A new survey of bee populations across Europe reveals the different ways honeybee numbers were impacted by the 2012-2013 winter. What does the study tell us and why are its findings important?
This month European officials released a new survey called “A Pan-European Epidemiological Study on Honeybee Colony Loses 2012-2013.” The European survey included data about 31,800 colonies from across 17 European member states. This research, the first of its kind, compiled data from a variety of smaller studies that was used to create a broad database and therein generate a more representative analysis of the state of honeybee die offs in Europe.
It’s nice to say that, for once, there are some encouraging signs. The survey reports that there have been “acceptable” mortality rates (under 10 percent) for almost half of honeybee colonies across the European nations that were surveyed (Greece, Hungary, Italy, Lithuania, Slovakia and Spain). Those figures are revisions of earlier speculative figures that had put the rate of mortality quite a bit higher. They are also in stark contrast to preliminary U.S. figures, which appear to show that during the 2012-2013 winter, around 31 percent of honeybee colonies were lost.
The research found that bee diseases in Europe were perhaps less prevalent than the smaller studies might have suggested, and that overall colony collapse disorder doesn’t, for honeybees at least, appear to be an imminent threat. Among the nations whose honeybees seem to be doing particularly well were Italy and Greece. Unfortunately, why this might be isn’t yet known.
There were a few nations that were just over the acceptable limit, and they include Germany, France, Latvia, Poland and Portugal, where mortality rates were between 10 and 15 percent. Those figures aren’t overly concerning and might be accounted for by a particularly bad season and perhaps not yet indicative of a worrying downward trend — though future data might show that to be the case.
However, the survey did find that there are several places in Europe where honeybee mortality rates are considerably higher than the European average. In fact, one third of the EU’s bee colonies exceeded the 10 percent die off rate, and there may be more because this research didn’t take survey data from around 20 percent of the EU’s bee colonies.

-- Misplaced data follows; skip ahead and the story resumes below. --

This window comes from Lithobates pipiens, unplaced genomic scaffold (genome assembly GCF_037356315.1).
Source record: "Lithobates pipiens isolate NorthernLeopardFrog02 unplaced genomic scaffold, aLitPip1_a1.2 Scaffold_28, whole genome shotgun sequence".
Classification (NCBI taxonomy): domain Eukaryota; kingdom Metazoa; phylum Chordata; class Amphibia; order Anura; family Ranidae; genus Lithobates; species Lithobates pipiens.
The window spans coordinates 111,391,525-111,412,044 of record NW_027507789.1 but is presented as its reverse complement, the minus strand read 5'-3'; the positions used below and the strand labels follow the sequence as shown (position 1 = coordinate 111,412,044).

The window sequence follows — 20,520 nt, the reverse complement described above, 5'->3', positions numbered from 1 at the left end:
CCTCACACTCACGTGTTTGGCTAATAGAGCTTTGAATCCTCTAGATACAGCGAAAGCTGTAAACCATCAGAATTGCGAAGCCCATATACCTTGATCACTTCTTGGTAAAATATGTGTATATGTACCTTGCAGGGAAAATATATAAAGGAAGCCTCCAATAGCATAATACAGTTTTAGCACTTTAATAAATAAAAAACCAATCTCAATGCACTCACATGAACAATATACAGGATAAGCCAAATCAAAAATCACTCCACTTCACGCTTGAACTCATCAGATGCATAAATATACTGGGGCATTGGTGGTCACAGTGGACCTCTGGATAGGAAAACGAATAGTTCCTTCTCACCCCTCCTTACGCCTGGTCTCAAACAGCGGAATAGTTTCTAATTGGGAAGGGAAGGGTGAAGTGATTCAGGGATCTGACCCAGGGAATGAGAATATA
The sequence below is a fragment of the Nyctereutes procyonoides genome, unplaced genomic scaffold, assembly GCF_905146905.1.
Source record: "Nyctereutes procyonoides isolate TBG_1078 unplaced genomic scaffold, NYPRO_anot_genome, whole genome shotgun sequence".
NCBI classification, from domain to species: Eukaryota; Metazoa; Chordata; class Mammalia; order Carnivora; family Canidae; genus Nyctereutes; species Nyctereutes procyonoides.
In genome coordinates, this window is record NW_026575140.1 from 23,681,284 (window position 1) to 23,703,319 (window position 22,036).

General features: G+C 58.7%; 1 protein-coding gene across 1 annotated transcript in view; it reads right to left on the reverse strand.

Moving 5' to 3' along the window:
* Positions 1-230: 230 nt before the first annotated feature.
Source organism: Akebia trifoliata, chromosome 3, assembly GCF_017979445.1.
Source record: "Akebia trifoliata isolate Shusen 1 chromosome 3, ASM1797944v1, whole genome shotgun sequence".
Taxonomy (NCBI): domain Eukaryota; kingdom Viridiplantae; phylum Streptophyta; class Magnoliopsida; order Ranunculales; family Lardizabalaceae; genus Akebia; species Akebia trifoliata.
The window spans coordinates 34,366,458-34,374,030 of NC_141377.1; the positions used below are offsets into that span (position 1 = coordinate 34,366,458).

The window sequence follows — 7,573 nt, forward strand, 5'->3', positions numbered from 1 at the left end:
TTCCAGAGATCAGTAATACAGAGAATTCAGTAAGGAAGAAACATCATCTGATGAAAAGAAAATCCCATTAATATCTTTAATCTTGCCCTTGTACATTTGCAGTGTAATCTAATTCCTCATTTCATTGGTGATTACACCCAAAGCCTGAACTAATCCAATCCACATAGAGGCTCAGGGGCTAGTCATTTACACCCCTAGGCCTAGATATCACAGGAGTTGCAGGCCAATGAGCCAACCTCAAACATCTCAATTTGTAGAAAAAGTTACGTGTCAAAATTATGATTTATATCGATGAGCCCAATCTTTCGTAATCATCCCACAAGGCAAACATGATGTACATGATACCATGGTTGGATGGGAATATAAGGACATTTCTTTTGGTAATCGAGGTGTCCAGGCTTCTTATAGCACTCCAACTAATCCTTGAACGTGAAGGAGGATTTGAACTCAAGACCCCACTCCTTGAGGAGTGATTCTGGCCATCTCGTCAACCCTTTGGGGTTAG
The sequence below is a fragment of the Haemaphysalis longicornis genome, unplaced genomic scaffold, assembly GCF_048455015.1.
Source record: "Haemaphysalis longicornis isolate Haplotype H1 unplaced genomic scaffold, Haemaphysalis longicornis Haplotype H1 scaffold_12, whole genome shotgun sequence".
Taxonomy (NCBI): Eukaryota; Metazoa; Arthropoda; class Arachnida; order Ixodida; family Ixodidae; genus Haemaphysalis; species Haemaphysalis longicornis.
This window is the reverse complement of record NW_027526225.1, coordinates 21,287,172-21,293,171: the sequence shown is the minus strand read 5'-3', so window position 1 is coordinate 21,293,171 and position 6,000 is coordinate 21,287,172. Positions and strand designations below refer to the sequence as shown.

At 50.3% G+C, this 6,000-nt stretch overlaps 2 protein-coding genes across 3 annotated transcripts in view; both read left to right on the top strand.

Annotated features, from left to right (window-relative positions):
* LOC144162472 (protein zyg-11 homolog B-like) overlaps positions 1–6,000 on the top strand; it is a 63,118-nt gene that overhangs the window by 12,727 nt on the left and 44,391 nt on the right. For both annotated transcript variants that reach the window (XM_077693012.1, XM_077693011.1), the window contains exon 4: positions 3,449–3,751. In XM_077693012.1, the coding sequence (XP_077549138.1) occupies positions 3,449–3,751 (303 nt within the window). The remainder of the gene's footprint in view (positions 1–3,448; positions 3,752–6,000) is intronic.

The research found that northern countries in particular are seeing high honeybee mortality. Belgium had the highest mortality rate at 33.6 percent, while the UK wasn’t far behind at 28.8 percent. Other nations above the so-called “unacceptable threshold” included Denmark, Estonia, Finland and Sweden.
That said, the commission believes this research should be encouraging. The Guardian quotes the commission behind the report as saying, “These data show that, while higher bee colony mortalities do exist in some parts of the EU, bees are neither disappearing, nor is colony collapse disorder taking place.”
However, the report has one significant (though understandable) limitation that might take the shine off this news: the research only talks about honeybees and not other wild pollinators like bumblebees. We know bumblebees are facing increasingly reduced numbers to the point where extinction threatens almost a quarter of bumblebee species, so while it’s good news for honeybees, we shouldn’t get carried away.
The report has received some quite scathing criticism, however, for not at any point really mentioning the fact that there is growing evidence that among the many factors that are possibly contributing to pollinator deaths, a leading one is the use of pesticides and insecticides, particularly those dubbed neonicotinoids.
While several nations have taken steps to curb the use of neonicotinoids, which a growing and now significant body of evidence has shown seriously impact bee population numbers, there are nations within the EU that maintain a ban is not necessary. Among them is the British government which has refused to support a European ban on bee-harming pesticides because it does not believe the science is there — despite the fact that science clearly is leaning that way.
This leads us to a pressing question: why is the UK government ignoring the data? The answer may be the same as the reason why, for instance, the government continues to try to undermine the fox hunting ban, why it is ignoring the data on the UK badger cull that shows it is ineffective and potentially counterproductive, and why it is fighting renewable energy in the form of expanding wind farm programs: the powers of various lobby groups including the Fossil Fuel industry and pressure from groups like the National Farmer’s Union, which continue to fight a pesticides ban because it would cost them money and/or business.
To be sure though, it will cost us even more should our pollinators die. Will the UK government, and wider European bodies, finally get the message then?
Photo credit: Thinkstock.
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